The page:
In an embodiment, the process of screening newly submitted terms for tags is automated or performed by persons. As used herein, a “librarian” is one who is given the task to edit newly submitted tags by approving the tags for inclusion in the database or removing the tag from use. Tag approval may take many forms. The librarian may only be tasked to find and remove obvious offensive words and leave all other tags for entry. The librarian may choose to approve a tag only for specific media content. Under this circumstance, any tag approved by the librarian may only be applied to other episodes of the multimedia content to which the tag submitted applies. Thus, if a tag is submitted for the television show “24”, then the tag is only available for other episodes of “24” and not to any other multimedia content. The librarian may be a trained person, automated, or a hybrid. In an embodiment, a hybrid system is used where newly submitted tags are first approved after a review through an automated process. The automated process may only search for misspellings and offensive words. If the tag passes the automated process, a live person then checks the submitted tag for inclusion in the tag database. In an embodiment, if a newly submitted tag is approved by the service provider, the tag is added to the hierarchy of tags in the database and thus made available to the tagging community to freely use. The librarian may also determine whether the tag should be associated with multiple parent nodes. For example, the tag “space monsters” was submitted as a child of the parent node “science fiction.” The librarian might determine that “space monsters” should also be a child node of the node “horror” and place the tag with the parent node “horror” as well.

Community tagging of media content may be performed through a number of mechanisms. In an embodiment, new tags are submitted by web page to be included in the hierarchical tag database. For example, a service provider might already allow users to submit a request for recording from the service provider's web site. In order to submit a recording request, the user navigates to the service provider's website, logs on to his account, and then submits the recording request. In an embodiment, a new function is introduced whereby the user is able to submit tags for media content from his web page account. The submissions via web site may be limited to new labels for tags to be included with the hierarchical database for tags. Alternatively, submissions may be made using tags only included in the hierarchical database for tags. In an embodiment, a user is shown tags that already exist and the user is able to make a selection from those tags. If the tag that the user wishes to use is not present, then the user may submit a request to have the new tag included in the database.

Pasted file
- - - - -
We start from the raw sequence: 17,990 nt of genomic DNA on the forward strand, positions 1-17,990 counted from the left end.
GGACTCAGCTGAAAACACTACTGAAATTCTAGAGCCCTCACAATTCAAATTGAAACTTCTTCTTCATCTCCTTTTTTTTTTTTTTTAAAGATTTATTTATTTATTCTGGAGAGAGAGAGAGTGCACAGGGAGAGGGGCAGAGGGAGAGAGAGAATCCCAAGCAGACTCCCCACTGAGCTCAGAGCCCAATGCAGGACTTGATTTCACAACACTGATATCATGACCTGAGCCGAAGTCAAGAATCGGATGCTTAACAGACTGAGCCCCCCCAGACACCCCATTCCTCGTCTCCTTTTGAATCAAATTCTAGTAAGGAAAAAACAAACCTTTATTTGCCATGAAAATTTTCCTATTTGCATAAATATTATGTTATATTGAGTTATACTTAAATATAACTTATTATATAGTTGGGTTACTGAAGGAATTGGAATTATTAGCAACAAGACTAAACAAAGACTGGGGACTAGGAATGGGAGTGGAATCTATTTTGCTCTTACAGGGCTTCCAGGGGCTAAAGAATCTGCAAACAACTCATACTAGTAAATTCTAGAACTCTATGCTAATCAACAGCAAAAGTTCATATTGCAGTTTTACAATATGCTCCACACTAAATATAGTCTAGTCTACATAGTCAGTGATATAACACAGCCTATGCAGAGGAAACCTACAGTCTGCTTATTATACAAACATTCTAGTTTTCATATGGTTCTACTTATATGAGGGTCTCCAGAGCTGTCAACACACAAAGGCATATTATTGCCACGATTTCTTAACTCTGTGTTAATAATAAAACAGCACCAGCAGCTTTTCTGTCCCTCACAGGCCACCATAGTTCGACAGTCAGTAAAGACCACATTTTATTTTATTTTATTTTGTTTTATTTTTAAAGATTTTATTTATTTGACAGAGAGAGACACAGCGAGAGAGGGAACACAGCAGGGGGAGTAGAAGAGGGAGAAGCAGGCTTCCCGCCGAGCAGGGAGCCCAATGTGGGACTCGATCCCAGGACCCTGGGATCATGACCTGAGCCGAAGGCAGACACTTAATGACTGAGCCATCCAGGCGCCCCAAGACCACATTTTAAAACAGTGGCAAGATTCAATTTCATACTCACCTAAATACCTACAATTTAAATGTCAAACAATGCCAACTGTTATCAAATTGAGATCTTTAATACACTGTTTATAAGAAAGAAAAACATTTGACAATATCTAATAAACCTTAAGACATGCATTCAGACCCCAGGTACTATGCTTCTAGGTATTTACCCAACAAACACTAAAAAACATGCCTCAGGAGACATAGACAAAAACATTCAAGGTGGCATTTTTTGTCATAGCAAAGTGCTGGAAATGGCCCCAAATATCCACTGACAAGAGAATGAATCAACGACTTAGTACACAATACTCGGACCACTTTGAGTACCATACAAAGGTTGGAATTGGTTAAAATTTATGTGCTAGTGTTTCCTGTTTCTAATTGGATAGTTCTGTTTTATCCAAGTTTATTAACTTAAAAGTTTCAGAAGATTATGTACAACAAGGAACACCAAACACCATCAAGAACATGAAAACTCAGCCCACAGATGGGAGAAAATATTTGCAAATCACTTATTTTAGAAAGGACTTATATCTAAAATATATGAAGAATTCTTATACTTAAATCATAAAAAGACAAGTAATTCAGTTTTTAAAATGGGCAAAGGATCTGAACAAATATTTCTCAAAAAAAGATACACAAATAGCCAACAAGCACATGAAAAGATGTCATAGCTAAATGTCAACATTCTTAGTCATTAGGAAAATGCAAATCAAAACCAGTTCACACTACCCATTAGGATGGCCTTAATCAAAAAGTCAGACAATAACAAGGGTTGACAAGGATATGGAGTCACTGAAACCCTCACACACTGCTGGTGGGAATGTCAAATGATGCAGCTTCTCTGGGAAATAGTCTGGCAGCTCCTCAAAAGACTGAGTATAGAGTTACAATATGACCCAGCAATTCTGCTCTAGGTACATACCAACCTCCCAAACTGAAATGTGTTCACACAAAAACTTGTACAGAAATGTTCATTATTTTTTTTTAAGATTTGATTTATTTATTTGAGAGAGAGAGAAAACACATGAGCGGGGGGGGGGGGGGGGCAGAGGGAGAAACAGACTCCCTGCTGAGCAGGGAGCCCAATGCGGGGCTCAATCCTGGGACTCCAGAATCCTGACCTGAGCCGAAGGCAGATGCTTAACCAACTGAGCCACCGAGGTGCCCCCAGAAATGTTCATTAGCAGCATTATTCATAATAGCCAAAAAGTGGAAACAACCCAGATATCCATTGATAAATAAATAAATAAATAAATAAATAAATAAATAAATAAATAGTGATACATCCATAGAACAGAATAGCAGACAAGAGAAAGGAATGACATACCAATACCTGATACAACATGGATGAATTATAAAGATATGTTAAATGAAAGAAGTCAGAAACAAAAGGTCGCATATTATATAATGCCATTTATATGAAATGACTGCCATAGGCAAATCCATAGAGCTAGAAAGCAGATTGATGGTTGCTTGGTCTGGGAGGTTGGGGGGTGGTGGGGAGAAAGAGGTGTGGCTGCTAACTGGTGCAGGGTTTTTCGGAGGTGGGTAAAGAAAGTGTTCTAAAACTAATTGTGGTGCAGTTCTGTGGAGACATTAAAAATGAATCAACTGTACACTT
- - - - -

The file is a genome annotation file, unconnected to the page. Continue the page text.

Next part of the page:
A user is not limited to only submitting tags for media content using the service provider's web site. In an embodiment, the user is able to search for particular media content based upon tags associated with the multimedia content. For example, a search for any multimedia content that contains the tag “espionage” might return, among other things, “24”, and “James Bond” movies. In another embodiment, the search may locate segments or points within media content. For example, a user might submit a search to locate a program with “49ers” with segments labeled “touchdown.” This search would find “49ers” programs with segments where a touchdown occurs. Searching and viewing tags may provide the user more methods in which to search and find particular multimedia content and also, in the alternative, avoid media content that is associated with a particular tag.